In The Dynamics of Apocalypse, John Lowe attempts to solve the mystery of the collapse of the Classic Mayan civilization. Lowe bases his study on a detailed examination of the known archaeological record. Like previous investigators, Lowe relies on dated monuments to construct a step-by-step account of the actual collapse. Using the erection of new monuments as a means to determine a site’s occupation span, Lowe assumes that once new monuments ceased to be built, a site had been abandoned. Lowe’s analysis of the evidence suggests that construction of new monuments continued to increase between A.D. 672 and 751, but that the civilization stopped expanding geographically; new construction took place almost exclusively in established settlements. The first signs of trouble followed. Monument inscriptions indicate that between 751 and 790, long-standing alliances started to break down. Evidence also indicates that between 790 and 830, the death rate in Classic Mayan cities outstripped the birthrate. After approximately 830, construction stopped throughout the area, and within a hundred years, the Classic Mayan civilization all but vanished.
Having established this chronology, Lowe sets forth a plausible explanation of the collapse that accommodates the available archaeological evidence. He theorizes that Classic Mayan civilization was brought down by the interaction of several factors, set in motion by population growth. An increase in population, particularly within the elite segment of society, necessitated ever more intense farming. Agricultural intensification exerted stress on the soil and led to a decline in productivity (the amount of food produced through each unit of labor invested). At the same time, the growth of the elite class created increasing demands for ceremonial monuments and luxuries, diverting needed labor from the fields. The theory holds that these stresses were communicated— and amplified—throughout the area as Mayan states engaged in warfare to acquire laborers and food, and refugees fled impoverished areas. The most vulnerable states thus began to break down, and each downfall triggered others, until the entire civilization collapsed.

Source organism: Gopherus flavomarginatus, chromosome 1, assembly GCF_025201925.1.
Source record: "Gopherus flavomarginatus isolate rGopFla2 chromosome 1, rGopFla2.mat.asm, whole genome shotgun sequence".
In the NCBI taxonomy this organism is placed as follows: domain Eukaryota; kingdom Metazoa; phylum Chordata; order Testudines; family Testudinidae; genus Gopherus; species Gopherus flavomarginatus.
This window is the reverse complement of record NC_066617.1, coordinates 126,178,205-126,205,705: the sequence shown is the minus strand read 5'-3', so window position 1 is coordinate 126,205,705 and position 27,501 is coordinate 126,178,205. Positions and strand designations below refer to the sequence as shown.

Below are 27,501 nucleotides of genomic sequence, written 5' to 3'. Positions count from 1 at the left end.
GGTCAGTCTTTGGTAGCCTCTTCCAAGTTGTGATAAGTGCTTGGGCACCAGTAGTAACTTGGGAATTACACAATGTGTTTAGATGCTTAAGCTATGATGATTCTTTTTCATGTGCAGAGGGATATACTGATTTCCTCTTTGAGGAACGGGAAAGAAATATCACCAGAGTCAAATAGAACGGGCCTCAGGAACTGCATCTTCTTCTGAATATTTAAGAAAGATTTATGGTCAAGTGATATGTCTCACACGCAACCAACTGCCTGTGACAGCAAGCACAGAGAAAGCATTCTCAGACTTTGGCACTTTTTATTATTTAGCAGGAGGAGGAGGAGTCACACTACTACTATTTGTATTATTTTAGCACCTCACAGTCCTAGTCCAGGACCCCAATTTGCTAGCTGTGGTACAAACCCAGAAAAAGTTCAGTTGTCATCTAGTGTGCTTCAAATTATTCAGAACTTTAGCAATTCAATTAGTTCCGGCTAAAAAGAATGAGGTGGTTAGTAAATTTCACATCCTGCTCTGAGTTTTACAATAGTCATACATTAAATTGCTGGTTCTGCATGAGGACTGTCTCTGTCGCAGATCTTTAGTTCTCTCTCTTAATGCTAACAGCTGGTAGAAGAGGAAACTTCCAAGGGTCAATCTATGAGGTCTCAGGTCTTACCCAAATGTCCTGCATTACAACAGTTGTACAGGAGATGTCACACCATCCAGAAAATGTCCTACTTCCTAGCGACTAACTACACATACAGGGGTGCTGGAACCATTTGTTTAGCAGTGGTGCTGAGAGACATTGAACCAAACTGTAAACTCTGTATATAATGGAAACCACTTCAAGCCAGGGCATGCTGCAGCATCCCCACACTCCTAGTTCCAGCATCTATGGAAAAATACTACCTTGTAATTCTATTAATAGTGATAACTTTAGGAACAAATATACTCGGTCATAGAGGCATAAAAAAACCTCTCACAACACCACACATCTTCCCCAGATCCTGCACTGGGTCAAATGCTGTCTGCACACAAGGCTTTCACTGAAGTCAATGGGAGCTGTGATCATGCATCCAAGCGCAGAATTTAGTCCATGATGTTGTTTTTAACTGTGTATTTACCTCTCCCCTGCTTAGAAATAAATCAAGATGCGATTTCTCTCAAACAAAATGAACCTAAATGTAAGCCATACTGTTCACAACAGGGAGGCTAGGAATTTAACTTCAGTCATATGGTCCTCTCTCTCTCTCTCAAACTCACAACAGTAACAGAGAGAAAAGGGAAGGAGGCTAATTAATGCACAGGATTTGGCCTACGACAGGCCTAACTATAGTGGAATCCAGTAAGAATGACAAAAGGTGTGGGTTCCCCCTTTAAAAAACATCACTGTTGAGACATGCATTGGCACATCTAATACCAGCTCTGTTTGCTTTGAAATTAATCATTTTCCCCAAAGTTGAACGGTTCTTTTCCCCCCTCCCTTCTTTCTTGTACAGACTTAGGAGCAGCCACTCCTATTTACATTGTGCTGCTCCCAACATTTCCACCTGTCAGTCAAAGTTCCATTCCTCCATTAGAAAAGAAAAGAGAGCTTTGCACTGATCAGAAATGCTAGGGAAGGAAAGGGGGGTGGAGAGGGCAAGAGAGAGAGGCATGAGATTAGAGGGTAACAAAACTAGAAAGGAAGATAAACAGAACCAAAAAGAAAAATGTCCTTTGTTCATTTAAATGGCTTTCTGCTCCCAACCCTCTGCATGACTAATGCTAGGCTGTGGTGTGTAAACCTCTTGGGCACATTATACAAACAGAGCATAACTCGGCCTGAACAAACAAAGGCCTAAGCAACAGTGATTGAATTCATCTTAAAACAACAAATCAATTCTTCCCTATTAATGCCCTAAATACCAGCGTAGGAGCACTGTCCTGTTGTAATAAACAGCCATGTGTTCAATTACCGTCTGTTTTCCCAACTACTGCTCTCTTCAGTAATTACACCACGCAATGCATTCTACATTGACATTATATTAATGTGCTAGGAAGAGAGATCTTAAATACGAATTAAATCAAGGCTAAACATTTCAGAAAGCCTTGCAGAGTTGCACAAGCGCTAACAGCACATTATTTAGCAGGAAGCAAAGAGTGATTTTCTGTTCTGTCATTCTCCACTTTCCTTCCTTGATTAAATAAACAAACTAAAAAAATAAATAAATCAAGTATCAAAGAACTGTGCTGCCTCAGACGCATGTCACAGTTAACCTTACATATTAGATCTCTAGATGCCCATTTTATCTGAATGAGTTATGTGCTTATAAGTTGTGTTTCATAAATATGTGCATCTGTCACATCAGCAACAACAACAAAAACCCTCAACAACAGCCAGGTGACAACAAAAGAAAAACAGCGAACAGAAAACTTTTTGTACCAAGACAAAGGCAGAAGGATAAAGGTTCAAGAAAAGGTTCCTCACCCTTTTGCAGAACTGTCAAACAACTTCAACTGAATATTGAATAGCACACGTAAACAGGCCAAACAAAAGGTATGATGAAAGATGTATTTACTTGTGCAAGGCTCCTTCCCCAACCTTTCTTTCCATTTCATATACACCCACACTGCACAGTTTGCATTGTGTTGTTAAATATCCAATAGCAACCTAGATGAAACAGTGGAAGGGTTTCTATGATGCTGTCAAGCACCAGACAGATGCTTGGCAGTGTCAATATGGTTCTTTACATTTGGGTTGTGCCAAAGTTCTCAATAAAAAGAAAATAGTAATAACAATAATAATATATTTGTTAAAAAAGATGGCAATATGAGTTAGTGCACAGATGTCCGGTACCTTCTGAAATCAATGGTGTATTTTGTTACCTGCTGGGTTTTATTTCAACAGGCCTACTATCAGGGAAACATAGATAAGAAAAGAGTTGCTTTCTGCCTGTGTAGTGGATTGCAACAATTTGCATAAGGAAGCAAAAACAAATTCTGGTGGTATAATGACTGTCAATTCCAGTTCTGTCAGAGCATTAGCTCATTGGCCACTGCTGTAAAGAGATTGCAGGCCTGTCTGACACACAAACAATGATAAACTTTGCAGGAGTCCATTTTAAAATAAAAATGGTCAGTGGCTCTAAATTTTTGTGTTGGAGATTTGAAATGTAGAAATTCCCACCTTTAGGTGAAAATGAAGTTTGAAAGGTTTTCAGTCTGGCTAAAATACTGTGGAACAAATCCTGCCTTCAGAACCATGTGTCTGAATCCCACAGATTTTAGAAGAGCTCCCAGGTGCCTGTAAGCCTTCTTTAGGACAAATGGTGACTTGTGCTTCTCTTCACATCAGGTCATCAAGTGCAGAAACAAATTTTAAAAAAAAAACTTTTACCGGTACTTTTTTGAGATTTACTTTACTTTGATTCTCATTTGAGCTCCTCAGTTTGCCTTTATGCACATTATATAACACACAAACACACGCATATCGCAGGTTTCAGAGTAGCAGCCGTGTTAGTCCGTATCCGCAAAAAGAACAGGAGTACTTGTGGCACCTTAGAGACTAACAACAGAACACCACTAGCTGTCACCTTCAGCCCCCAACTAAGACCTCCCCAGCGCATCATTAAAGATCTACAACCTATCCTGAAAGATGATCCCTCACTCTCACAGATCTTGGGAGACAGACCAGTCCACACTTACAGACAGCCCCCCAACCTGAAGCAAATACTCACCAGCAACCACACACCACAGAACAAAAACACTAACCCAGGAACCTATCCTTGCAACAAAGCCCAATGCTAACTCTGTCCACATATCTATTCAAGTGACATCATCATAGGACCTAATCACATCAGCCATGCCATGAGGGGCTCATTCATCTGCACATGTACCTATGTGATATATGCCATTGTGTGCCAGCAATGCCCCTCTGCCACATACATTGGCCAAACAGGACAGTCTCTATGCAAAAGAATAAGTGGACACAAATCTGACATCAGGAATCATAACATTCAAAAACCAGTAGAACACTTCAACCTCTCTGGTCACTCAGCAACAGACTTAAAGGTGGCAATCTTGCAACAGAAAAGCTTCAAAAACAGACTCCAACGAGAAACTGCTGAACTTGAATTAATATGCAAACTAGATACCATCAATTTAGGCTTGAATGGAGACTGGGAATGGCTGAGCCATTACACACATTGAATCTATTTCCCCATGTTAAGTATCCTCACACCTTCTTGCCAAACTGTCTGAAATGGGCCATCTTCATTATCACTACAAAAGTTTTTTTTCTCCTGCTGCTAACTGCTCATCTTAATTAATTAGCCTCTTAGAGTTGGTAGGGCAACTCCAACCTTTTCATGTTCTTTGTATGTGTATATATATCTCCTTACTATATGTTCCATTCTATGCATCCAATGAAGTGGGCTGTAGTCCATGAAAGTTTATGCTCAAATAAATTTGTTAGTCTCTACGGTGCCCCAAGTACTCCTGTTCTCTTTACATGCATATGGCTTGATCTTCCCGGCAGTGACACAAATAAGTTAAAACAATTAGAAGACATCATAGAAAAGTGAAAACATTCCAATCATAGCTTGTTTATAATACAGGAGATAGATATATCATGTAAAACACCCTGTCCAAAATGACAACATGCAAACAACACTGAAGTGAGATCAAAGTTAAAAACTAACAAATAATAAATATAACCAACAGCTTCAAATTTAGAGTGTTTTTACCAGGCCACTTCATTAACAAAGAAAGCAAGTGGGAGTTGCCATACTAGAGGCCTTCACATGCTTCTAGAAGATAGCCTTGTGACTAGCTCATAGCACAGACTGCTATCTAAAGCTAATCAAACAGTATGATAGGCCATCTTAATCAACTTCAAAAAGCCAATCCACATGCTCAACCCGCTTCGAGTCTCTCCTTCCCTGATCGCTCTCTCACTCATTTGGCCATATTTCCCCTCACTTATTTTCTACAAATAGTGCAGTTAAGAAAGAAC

If there is a central flaw in Lowe’s explanation, it is that the entire edifice rests on the assumption that the available evidence paints a true picture of how the collapse proceeded. However, it is difficult to know how accurately the archaeological record reflects historic activity, especially of a complex civilization such as the Mayans’, and a hypothesis can be tested only against the best available data. It is quite possible that our understanding of the collapse might be radically altered by better data. For example, Lowe’s assumption about monument construction and the occupation span of a site might well be disproved if further investigations of Classic Mayan sites established that some remained heavily settled long after the custom of carving dynastic monuments had ceased.